Assignment 9; Due Friday, March 17


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1 Assignment 9; Due Friday, March b: A icture of this set is shown below. Note that the set only contains oints on the lines; internal oints are missing. Below are choices for U and V. Notice that U, V, and U V are arcwise connected. Both U and V can be strongly deformed to a bouquet of two circles, so their fundamental grous are the free grous F (a, b) and F (c, d). Since U V can be contracted to a oint, its fundamental grou is trivial. So there are no relations and the fundamental grou of our set is the free grou F (a, b, c, d). This is not surrising since our sace is almost a bouquet of four circles. 24.4d: The sace consists of two tori joined at a oint, as below. 1
2 Choose U to be the entire first torus together with a collar about the common oint in the second torus. Choose V similarly. See the ictures below. Notice that U can be strongly deformed to a torus, so its fundamental grou is Z Z. Think of this grou as the free abelian grou on two generators, which we write F A(a, b). Each element of this grou can be written uniquely as a ower of a followed by a ower of b: a m b n. A similar statement holds for V; its fundamental grou is F A(c, d). The set U V can be deformed to a oint, so its fundamental grou is trivial and there are no relations. Thus the fundamental grou of the join of the two circles is the free roduct F A(a, b) F A(c, d). A tyical element of this grou has the form (a 3 b 2 )(c 5 d 2 )(a 5 b)(c 2 d 2 )(ab 2 )(cd) e: Below is a icture when n = 2. The sace S 1 R is a cylinder and we are to remove k disks. We get a different answer when n = 2 and when n 3. We ll first do the calculation when n = 2. Recall that a cylinder S 1 R is homeomorhic to a unctured lane R 2 {0} by using olar coordinates in the second sace. Indeed a oint in the unctured lane can be described by an angle θ S 1 and a real 0 < r <. We can ma the unctured lane to the cylinder by sending (θ, r) θ ln(r). 2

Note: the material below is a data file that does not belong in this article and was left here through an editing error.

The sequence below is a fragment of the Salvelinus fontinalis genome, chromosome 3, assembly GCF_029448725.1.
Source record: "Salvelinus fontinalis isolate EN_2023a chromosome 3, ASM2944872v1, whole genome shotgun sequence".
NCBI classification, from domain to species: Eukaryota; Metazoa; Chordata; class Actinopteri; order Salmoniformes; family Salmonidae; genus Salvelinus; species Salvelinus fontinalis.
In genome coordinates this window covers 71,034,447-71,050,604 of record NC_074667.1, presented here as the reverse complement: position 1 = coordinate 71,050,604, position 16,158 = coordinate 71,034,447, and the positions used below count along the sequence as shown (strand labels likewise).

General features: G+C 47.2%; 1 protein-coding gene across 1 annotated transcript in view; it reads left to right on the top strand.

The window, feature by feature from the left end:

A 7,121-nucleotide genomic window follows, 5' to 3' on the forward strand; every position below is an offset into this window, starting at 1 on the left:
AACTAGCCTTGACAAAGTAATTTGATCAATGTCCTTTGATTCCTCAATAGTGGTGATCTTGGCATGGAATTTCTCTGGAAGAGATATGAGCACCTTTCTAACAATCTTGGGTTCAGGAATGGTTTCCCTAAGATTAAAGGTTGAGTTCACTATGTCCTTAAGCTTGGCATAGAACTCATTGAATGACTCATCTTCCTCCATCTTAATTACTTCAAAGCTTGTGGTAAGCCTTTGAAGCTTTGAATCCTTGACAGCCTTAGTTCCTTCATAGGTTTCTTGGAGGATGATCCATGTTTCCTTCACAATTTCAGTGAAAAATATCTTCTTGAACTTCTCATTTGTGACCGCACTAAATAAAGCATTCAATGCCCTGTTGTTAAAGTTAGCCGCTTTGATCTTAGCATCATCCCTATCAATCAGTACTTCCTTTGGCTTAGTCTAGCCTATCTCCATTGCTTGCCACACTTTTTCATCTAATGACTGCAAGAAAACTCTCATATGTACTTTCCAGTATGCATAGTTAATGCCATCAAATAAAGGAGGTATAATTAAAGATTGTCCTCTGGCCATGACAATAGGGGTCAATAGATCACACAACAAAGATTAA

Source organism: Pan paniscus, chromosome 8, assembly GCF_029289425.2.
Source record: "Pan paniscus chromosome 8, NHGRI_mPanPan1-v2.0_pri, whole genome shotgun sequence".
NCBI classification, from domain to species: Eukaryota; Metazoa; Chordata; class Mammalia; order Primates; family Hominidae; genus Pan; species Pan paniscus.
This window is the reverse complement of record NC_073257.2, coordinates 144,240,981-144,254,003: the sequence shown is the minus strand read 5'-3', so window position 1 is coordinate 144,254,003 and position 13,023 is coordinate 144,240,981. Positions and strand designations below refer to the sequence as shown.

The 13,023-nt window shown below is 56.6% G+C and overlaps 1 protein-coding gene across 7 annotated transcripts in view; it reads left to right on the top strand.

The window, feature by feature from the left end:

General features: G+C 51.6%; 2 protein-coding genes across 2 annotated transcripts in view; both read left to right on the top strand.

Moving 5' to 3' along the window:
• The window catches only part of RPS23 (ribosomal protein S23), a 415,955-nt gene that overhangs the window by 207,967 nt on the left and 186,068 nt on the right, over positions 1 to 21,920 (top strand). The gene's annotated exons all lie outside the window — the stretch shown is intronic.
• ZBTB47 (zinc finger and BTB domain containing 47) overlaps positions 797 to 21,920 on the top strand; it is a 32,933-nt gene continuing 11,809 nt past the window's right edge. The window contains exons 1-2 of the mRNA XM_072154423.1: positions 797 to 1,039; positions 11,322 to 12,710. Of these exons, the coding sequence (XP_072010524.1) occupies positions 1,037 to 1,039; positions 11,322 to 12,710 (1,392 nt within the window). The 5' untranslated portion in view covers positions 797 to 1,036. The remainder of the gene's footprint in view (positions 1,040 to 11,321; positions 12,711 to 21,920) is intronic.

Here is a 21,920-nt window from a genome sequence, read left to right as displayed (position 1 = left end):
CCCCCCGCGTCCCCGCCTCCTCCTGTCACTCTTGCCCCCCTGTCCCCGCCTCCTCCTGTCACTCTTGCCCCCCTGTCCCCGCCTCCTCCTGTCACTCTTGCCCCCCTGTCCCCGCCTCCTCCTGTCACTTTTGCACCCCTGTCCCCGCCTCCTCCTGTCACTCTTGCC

3 Hence removing k disks from S 1 R is the same as removing k + 1 disks from the lane. This sace can be strongly deformed to a bouquet of k + 1 circles, so the fundamental grou is the free grou on k + 1 generators. When n 3, we can still find a homeomorhism from S n 1 R to R n {0}, so the sace of interest is still R n minus k +1 disks. We will rove by induction on k that the fundamental grou of this object is trivial. Let U be R n minus all k + 1 disks, and let V one of these disks slightly enlarged to a bigger oen disk. Notice that V is contractible and its fundamental grou is zero. The sace U V is an annulus which can be strongly deformed to a shere S n 1. Since n 3, the fundamental grou of this shere is trivial, so π(u V) = 0. Thus there are no relations and the SeifertVan Kamen theorem states that π(u V) = π(u). But U V is R n minus k holes and U is R n minus k + 1 holes. 3
4 24.4k: The icture below shows that RP 2 {y} can be strongly deformed to a circle, so its fundamental grou equals the fundamental grou of a circle, which is Z. 25.1b: Techniques from the end of last term show that all vertices of the olygon are glued to the same oint. Let U be the interior of the entagon, and let V be the entire entagon with boundary glued together, minus the center. Note that U V is the interior of the entagon minus the center, which can be deformed to a circle. Note that U is contractible, and V can be retracted to the boundary, which is a bouquet of two circles. Hence the fundamental grou of U is trivial and the fundamental grou of V is F (a 1, a 2 ). The fundamental grou of U V is Z, and the ma π(u V) π(v) sends the generator of Z to a 2 1 a 1 2 a 1a 2 So the fundamental grou of this sace is F (a 1, a 2 )/a 1 a 2 a 2 1 = a 2. 4